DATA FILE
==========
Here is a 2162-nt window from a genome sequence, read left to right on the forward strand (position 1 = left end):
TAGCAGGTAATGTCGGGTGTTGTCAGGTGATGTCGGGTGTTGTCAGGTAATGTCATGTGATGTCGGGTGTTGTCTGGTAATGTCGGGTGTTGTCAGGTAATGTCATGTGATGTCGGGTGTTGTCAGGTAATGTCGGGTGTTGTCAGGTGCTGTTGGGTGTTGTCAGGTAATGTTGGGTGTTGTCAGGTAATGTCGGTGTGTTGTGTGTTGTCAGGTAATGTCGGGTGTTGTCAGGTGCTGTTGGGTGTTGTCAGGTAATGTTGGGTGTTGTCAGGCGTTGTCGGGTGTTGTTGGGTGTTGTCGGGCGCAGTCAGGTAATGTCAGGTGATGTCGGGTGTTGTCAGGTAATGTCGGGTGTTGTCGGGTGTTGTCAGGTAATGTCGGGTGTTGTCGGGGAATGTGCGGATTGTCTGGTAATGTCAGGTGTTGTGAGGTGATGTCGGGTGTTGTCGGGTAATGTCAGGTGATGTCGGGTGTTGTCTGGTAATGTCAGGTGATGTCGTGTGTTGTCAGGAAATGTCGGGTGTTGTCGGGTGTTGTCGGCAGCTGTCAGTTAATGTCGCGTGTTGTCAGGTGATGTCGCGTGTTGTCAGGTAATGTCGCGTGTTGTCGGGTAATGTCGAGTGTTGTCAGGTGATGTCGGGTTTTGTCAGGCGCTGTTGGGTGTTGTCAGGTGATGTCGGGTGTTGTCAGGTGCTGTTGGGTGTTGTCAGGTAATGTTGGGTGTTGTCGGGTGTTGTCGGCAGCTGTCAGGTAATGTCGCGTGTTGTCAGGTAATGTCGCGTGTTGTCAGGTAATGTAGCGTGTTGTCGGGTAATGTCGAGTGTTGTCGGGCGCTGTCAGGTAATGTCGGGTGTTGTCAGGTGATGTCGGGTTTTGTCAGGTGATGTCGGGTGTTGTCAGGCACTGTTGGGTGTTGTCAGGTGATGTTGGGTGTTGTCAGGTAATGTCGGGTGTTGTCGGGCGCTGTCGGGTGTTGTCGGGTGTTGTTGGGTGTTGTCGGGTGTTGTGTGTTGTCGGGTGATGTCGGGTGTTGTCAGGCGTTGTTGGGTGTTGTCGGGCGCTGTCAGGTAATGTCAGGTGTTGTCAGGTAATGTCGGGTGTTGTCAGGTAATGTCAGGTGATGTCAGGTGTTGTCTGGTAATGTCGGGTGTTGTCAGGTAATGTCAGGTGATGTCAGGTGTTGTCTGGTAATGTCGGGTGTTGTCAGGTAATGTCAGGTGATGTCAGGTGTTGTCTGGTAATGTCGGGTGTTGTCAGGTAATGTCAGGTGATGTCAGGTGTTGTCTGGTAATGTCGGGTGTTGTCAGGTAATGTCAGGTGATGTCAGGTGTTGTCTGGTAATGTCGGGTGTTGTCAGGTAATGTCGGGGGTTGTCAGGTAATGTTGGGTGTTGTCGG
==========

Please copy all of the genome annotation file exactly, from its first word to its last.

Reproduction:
Here is a 2162-nt window from a genome sequence, read left to right on the forward strand (position 1 = left end):
TAGCAGGTAATGTCGGGTGTTGTCAGGTGATGTCGGGTGTTGTCAGGTAATGTCATGTGATGTCGGGTGTTGTCTGGTAATGTCGGGTGTTGTCAGGTAATGTCATGTGATGTCGGGTGTTGTCAGGTAATGTCGGGTGTTGTCAGGTGCTGTTGGGTGTTGTCAGGTAATGTTGGGTGTTGTCAGGTAATGTCGGTGTGTTGTGTGTTGTCAGGTAATGTCGGGTGTTGTCAGGTGCTGTTGGGTGTTGTCAGGTAATGTTGGGTGTTGTCAGGCGTTGTCGGGTGTTGTTGGGTGTTGTCGGGCGCAGTCAGGTAATGTCAGGTGATGTCGGGTGTTGTCAGGTAATGTCGGGTGTTGTCGGGTGTTGTCAGGTAATGTCGGGTGTTGTCGGGGAATGTGCGGATTGTCTGGTAATGTCAGGTGTTGTGAGGTGATGTCGGGTGTTGTCGGGTAATGTCAGGTGATGTCGGGTGTTGTCTGGTAATGTCAGGTGATGTCGTGTGTTGTCAGGAAATGTCGGGTGTTGTCGGGTGTTGTCGGCAGCTGTCAGTTAATGTCGCGTGTTGTCAGGTGATGTCGCGTGTTGTCAGGTAATGTCGCGTGTTGTCGGGTAATGTCGAGTGTTGTCAGGTGATGTCGGGTTTTGTCAGGCGCTGTTGGGTGTTGTCAGGTGATGTCGGGTGTTGTCAGGTGCTGTTGGGTGTTGTCAGGTAATGTTGGGTGTTGTCGGGTGTTGTCGGCAGCTGTCAGGTAATGTCGCGTGTTGTCAGGTAATGTCGCGTGTTGTCAGGTAATGTAGCGTGTTGTCGGGTAATGTCGAGTGTTGTCGGGCGCTGTCAGGTAATGTCGGGTGTTGTCAGGTGATGTCGGGTTTTGTCAGGTGATGTCGGGTGTTGTCAGGCACTGTTGGGTGTTGTCAGGTGATGTTGGGTGTTGTCAGGTAATGTCGGGTGTTGTCGGGCGCTGTCGGGTGTTGTCGGGTGTTGTTGGGTGTTGTCGGGTGTTGTGTGTTGTCGGGTGATGTCGGGTGTTGTCAGGCGTTGTTGGGTGTTGTCGGGCGCTGTCAGGTAATGTCAGGTGTTGTCAGGTAATGTCGGGTGTTGTCAGGTAATGTCAGGTGATGTCAGGTGTTGTCTGGTAATGTCGGGTGTTGTCAGGTAATGTCAGGTGATGTCAGGTGTTGTCTGGTAATGTCGGGTGTTGTCAGGTAATGTCAGGTGATGTCAGGTGTTGTCTGGTAATGTCGGGTGTTGTCAGGTAATGTCAGGTGATGTCAGGTGTTGTCTGGTAATGTCGGGTGTTGTCAGGTAATGTCAGGTGATGTCAGGTGTTGTCTGGTAATGTCGGGTGTTGTCAGGTAATGTCGGGGGTTGTCAGGTAATGTTGGGTGTTGTCGG